It is written:
Luke 2:8-12-Now there were in the same country shepherds living out in the fields, keeping watch over their flock by night. 9 And behold, an angel of the Lord stood before them, and the glory of the Lord shone around them, and they were greatly afraid. 10 Then the angel said to them, “Do not be afraid, for behold, I bring you good tidings of great joy which will be to all people. 11 For there is born to you this day in the city of David a Savior, who is Christ the Lord. 12 And this will be the sign to you: You will find a Babe wrapped in swaddling cloths, lying in a manger.”
The Bible teaches that the Baby Jesus would be found by the shepherds wrapped in swaddling clothes. This would be a “sign” for them. The word “sign” here carried with it the idea of something which was an indicator of something else, and which meant that there was a deeper meaning involved.
“Next, we must ask, What is so significant about the location in which they found Jesus? When it was time for one of their flock to give birth, the shepherds would bring the sheep into one of the caves surrounding Bethlehem that were used for this purpose. These birthing caves were kept in a state of ritual purity since these lambs were destined to be used as sacrifices in the temple. In fact, many of the male lambs born around Bethlehem would be used for the Passover. 1 Since there was no room in the local inn, Mary and Joseph used one of these caves around Bethlehem. Messiah was not born in a stable behind some Econo Lodge or Motel Six. He was born in one of the many caves used for birthing these sacrificial lambs, because He Himself would be the ultimate sacrificial Lamb. Not only would the location of Jesus’ birth be significant to these shepherds, but so would the fact that Jesus was swaddled in cloths. These shepherds were responsible for making sure that the new-born lambs did not contract defects, for only animals without spot or blemish could be used as a sacrifice in the temple. Baby lambs are very clumsy when they are born, so many scholars believe that these shepherds would swaddle their newborn lambs in order to prevent these future sacrificial lambs from becoming blemished by injuring themselves on jagged parts of the cave. Another key aspect of swaddling in ancient Israel was “salting” a new-born. After Jesus was born, Joseph would have washed and scrubbed Him with salt water. Practically, the salt killed any bacteria found on an infant’s body. But there is a lot of spiritual symbolism in this act as well. Salt was symbolic of friendship and loyalty in the ancient world; it was a sign of covenant, as in the phrase “a covenant of salt” (2 Chronicles 13: 5; Leviticus 2: 13; Numbers 18: 19). A common expression to denote friendship in Middle Eastern culture is, “There is salt between us.” A salt covenant is used to denote the eternal covenant of friendship and kingship that God made with David and his heirs: “Don’t you know that the LORD, the God of Israel, has given the kingship of Israel to David and his descendants forever by a covenant of salt?” (2 Chronicles 13: 5). Jesus was not only born in Bethlehem, which is the city of David, but He was also the promised Son of David, the Messiah and King who came to fulfill the Davidic covenant—God’s promise that one of David’s descendants would live on the throne forever—and to establish the new covenant spoken of in Jeremiah: “‘ The days are coming,’ declares the LORD, ‘when I will make a new covenant with the people of Israel and with the people of Judah’” (31: 31). Salt was also an indispensable part of every sacrifice offered in the temple, as we read in Leviticus: “You are to season with salt every sacrifice of your grain offering. You are never to allow the salt of the covenant of your God to be lacking from your grain offering. With all your sacrifices you must offer salt” (2: 13 TLV). Not only was Messiah born in the same location as the temple offering, but He was also washed in salt as part of the swaddling process, which points to His future sacrifice as the Passover Lamb of God who would take away the sins of the world and inaugurate the new covenant (Jeremiah 31: 31).” (Kathie Lee Gifford, The Rock, the Road, and the Rabbi: My Journey into the Heart of Scriptural Faith and the Land Where It All Began, 35-37 (Kindle Edition); Nashville, TN: W. Publishing)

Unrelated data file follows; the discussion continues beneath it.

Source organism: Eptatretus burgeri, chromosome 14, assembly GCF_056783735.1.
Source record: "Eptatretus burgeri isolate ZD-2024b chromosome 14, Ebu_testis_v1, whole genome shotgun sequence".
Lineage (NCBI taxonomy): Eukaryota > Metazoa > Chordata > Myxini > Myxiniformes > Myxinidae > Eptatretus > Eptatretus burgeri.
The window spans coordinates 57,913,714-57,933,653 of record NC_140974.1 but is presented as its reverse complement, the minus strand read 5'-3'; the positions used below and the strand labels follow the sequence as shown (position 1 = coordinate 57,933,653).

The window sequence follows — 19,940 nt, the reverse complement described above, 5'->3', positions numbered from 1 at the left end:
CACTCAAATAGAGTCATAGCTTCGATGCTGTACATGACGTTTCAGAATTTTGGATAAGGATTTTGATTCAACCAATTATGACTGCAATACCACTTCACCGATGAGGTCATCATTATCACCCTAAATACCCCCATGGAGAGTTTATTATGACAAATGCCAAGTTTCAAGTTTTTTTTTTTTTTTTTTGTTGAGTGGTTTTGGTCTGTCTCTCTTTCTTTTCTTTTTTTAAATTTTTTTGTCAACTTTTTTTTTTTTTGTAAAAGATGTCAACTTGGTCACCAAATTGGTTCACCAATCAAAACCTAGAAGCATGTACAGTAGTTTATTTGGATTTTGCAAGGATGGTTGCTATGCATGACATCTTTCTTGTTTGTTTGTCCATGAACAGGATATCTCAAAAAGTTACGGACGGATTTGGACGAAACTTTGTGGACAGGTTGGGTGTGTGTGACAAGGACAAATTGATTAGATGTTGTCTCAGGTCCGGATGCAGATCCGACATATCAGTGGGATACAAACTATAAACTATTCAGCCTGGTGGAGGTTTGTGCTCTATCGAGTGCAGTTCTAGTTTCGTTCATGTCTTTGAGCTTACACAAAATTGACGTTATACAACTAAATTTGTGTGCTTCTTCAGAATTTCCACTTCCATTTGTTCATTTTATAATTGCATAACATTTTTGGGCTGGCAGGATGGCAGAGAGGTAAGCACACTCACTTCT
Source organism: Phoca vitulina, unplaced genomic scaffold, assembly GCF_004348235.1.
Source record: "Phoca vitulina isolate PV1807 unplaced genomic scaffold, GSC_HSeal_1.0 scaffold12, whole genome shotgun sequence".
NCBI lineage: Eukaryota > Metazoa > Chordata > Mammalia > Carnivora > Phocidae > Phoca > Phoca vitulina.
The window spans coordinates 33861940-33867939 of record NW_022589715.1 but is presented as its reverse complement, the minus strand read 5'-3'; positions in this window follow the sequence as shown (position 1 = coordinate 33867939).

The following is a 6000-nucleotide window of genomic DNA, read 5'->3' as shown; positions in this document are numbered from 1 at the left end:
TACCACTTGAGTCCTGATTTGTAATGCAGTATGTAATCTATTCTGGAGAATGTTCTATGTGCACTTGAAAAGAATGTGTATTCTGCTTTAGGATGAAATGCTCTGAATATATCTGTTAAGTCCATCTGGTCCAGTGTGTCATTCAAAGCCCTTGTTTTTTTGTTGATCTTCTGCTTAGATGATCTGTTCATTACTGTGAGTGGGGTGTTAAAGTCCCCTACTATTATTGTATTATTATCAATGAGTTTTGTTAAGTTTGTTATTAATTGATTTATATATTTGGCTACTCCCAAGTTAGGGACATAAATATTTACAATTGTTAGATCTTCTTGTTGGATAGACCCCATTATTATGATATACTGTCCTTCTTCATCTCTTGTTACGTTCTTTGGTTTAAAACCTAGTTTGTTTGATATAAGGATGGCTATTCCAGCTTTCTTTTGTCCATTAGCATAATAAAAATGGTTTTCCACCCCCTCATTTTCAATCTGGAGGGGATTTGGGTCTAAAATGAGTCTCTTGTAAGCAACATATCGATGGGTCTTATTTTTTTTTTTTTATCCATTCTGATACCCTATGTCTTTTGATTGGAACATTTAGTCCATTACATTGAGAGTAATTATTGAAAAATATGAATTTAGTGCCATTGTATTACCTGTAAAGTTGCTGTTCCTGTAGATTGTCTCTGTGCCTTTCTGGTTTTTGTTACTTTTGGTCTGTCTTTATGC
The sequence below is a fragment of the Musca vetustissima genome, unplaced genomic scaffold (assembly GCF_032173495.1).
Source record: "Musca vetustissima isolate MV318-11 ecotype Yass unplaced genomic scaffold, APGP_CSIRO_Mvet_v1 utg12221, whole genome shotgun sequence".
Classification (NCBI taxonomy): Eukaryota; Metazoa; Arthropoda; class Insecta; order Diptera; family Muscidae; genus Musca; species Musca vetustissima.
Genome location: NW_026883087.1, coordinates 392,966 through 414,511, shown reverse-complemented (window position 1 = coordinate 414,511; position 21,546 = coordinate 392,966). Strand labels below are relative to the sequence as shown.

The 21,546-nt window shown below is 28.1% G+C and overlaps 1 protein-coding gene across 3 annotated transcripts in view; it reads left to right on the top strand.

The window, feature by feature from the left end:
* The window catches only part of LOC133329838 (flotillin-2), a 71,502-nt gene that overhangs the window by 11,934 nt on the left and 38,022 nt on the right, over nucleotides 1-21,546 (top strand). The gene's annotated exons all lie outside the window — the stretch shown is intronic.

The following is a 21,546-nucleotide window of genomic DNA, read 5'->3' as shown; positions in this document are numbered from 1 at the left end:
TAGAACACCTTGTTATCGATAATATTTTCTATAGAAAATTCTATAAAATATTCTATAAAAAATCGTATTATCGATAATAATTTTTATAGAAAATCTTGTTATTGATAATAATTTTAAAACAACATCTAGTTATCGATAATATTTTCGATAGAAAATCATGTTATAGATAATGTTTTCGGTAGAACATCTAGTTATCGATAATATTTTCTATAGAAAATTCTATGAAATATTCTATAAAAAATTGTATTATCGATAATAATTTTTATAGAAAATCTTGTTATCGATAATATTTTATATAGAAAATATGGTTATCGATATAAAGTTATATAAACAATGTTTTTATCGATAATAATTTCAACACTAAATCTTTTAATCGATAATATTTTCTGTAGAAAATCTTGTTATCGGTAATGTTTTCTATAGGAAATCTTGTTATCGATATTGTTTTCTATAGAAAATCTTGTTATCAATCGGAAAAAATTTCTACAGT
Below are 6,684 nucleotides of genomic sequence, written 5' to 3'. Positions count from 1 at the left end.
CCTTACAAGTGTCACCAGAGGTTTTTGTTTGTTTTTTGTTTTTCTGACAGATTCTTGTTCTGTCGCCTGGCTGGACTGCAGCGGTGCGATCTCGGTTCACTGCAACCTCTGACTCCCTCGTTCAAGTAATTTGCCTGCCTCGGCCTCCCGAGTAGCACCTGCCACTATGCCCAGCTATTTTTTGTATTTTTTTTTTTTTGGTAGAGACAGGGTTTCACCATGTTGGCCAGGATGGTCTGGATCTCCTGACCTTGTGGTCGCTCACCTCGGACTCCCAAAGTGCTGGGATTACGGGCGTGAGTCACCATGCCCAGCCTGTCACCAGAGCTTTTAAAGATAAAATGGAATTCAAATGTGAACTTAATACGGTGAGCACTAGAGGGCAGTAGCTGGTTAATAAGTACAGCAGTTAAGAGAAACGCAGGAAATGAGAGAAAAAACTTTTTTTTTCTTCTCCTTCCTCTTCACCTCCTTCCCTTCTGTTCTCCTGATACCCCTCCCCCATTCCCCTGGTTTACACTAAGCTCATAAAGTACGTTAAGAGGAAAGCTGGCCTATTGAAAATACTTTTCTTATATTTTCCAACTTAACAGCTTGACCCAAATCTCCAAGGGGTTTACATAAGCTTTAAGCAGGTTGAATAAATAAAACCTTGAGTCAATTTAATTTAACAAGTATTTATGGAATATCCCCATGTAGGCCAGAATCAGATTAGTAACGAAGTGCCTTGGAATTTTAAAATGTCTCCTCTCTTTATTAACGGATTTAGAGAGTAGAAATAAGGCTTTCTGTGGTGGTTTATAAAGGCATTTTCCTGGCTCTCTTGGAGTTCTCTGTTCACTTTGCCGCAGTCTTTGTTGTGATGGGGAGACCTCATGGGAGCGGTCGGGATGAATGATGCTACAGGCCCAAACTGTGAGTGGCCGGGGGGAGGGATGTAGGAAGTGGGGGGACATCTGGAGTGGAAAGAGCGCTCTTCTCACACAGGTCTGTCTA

Through the swaddling and salting process, God was declaring that this Child would be the sacrifice for sin which would lead the way for mankind and God to become friends again. Through His death, burial, and resurrection on the third day (1 Corinthians 15:1-8), Jesus has paved the way for believers who repent of their sins and are baptized into Him to be reconciled back to God (Acts 2:38; 1 John 1:9).
The grace of the Lord Jesus Christ, and the love of God, and the communion of the Holy Spirit, be with you all. Amen.